Women's month may be over, but we think the celebration of women in IT should happen irrespective of the month. Pila Booi, a Sales Manager at IS, gives us the inside scoop on what it's like to work at IS, a leading player in the IT industry.
If you are a part of the Women’s Forum, can you elaborate on its purpose, how it functions and your role in the organisation?
I am not part of the Women’s Forum although I believe in the initiative and its purpose. Amazing women formed it, some of whom I am fortunate to call my friends and colleagues. I was exposed to the initial phases of it and attended the focus groups. I am involved in the Internet Solutions CSI and the DD MEA Employment Equity Committees, which are chaired by amazing women.
What is it like to be a woman working for IS?
Internet Solutions is a great company to work for and I have learnt a lot in the five years I’ve been working here. Flexibility, autonomy, opportunities for growth and a great working culture are things I look for in a company. IS offers that for me, which makes it the ideal company to work for. As a young woman in an organisation, you want to be recognised for your hard work and have fun while you’re at it. I am fortunate to have a great team that I work with and which feels like family. In fact, some of my team members have built personal relationships with my family. I spend a lot of my time at work, so the work culture is very important to me. The organisation has allowed me to not only focus on my work, but to be involved in initiatives that I care about outside work like the “Into the World of Work” day and the coaching of young women.
I am also fortunate to work on the public sector side of our enterprise business, where we work daily to make the South African government work better through technology. It is always great to see a solution come to life that positively impacts the life of an ordinary citizen. It’s also fulfilling to work with a team of young professionals who are equally passionate about this.
Like most organisations, a radical transformation for women is needed in top management. There must come a time when the scales are balanced and there is equal representation of female leaders.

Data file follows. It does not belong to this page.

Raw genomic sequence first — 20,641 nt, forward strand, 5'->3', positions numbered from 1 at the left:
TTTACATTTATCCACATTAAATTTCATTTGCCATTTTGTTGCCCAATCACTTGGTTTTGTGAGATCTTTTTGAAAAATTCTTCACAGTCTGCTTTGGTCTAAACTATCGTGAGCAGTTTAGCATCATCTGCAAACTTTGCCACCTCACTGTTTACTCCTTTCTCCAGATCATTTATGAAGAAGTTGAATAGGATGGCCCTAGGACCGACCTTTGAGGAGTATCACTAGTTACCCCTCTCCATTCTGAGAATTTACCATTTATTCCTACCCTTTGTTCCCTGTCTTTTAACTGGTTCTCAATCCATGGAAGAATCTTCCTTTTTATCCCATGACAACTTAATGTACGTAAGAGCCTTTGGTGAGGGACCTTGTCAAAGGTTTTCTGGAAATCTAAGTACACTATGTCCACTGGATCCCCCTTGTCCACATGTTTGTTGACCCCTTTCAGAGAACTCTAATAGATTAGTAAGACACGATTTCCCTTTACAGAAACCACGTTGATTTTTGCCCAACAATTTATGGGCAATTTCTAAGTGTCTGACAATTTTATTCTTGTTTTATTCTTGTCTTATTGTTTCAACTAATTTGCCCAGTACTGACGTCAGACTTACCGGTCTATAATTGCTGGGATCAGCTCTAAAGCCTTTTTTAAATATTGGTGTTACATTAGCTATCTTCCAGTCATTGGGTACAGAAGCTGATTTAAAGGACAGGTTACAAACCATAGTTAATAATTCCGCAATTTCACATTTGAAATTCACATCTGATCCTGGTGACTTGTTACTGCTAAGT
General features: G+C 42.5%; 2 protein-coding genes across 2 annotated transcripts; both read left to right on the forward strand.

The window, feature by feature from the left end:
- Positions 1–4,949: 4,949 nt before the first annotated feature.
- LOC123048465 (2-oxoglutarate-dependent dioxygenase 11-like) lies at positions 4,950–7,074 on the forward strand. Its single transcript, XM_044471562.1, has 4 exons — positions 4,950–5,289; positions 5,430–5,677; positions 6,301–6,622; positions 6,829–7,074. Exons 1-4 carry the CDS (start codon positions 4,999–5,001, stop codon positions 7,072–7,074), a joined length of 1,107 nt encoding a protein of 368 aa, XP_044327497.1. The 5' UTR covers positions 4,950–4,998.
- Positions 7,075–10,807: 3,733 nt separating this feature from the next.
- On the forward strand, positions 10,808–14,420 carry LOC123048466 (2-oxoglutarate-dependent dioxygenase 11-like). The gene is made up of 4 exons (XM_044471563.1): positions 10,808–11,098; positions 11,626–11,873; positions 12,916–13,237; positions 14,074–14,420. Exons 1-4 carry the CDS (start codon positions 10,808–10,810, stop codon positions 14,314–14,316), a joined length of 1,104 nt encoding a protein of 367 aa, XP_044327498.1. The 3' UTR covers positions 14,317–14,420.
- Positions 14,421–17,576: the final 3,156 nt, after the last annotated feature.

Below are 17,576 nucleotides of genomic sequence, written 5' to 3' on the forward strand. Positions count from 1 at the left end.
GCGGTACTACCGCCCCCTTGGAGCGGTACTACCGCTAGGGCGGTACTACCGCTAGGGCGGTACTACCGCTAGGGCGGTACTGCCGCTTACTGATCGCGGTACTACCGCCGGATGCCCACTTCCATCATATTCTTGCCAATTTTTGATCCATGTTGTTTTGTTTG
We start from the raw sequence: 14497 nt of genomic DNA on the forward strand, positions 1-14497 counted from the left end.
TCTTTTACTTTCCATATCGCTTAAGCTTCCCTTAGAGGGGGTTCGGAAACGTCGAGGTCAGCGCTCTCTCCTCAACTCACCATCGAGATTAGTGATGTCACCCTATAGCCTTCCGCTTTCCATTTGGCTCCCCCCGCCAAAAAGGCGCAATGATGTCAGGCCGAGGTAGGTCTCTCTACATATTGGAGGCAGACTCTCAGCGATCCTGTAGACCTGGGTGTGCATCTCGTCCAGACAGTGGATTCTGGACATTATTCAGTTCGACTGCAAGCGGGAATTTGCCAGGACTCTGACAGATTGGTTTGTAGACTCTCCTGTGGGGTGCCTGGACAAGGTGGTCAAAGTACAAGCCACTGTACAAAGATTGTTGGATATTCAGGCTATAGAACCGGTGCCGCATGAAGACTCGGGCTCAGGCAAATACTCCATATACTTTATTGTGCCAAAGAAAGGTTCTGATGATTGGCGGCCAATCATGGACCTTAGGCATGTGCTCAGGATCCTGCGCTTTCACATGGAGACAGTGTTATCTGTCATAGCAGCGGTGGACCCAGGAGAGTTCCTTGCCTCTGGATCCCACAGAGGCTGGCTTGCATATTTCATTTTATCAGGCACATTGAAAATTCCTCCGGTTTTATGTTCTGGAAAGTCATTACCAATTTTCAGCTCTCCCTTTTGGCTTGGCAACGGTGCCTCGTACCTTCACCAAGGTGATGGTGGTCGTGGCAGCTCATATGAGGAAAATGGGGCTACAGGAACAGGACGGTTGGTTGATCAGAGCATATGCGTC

What made you want to work in the IT industry?
I worked in mining and management consulting companies in the past, and they had their own unique attributes that attracted me to them. On the next step of my career journey, I wanted to work in the fastest-growing industry that would allow me to grow and learn daily. IT became the obvious choice. The daily demands of the industry are constantly changing and you never get bored, you’re always thinking of innovative ways to be competitive and to remain relevant.
Can you share a few of the challenges and successes you’ve experienced?
I have always measured my success in terms of the positive contribution I have made to the people around me. Throughout my time at IS, I have had great coaches and mentors who have contributed to making me the person I am today. I have also dedicated my time to paying it forward and mentored and coached a few awesome women I am very proud of.
From a personal career perspective, I have achieved the key goals I set out for myself five years ago when I started at IS. I’ve been fortunate to further my ambition from the time I started in the graduate programme in 2012 until now. I’ve had great leaders who believed in me and recognised me when I put up my hand for opportunities. I’ve had success when I started as a client manager in managing one team’s largest accounts and met my target every year. I was then selected to be part of the Dimension Data global fast-track, management development programme through the IE Business School. I later took up the sales management position that I now hold. I still have so much to learn about the industry and to contribute more in the development of young people. They are our next leaders and we need to start investing now.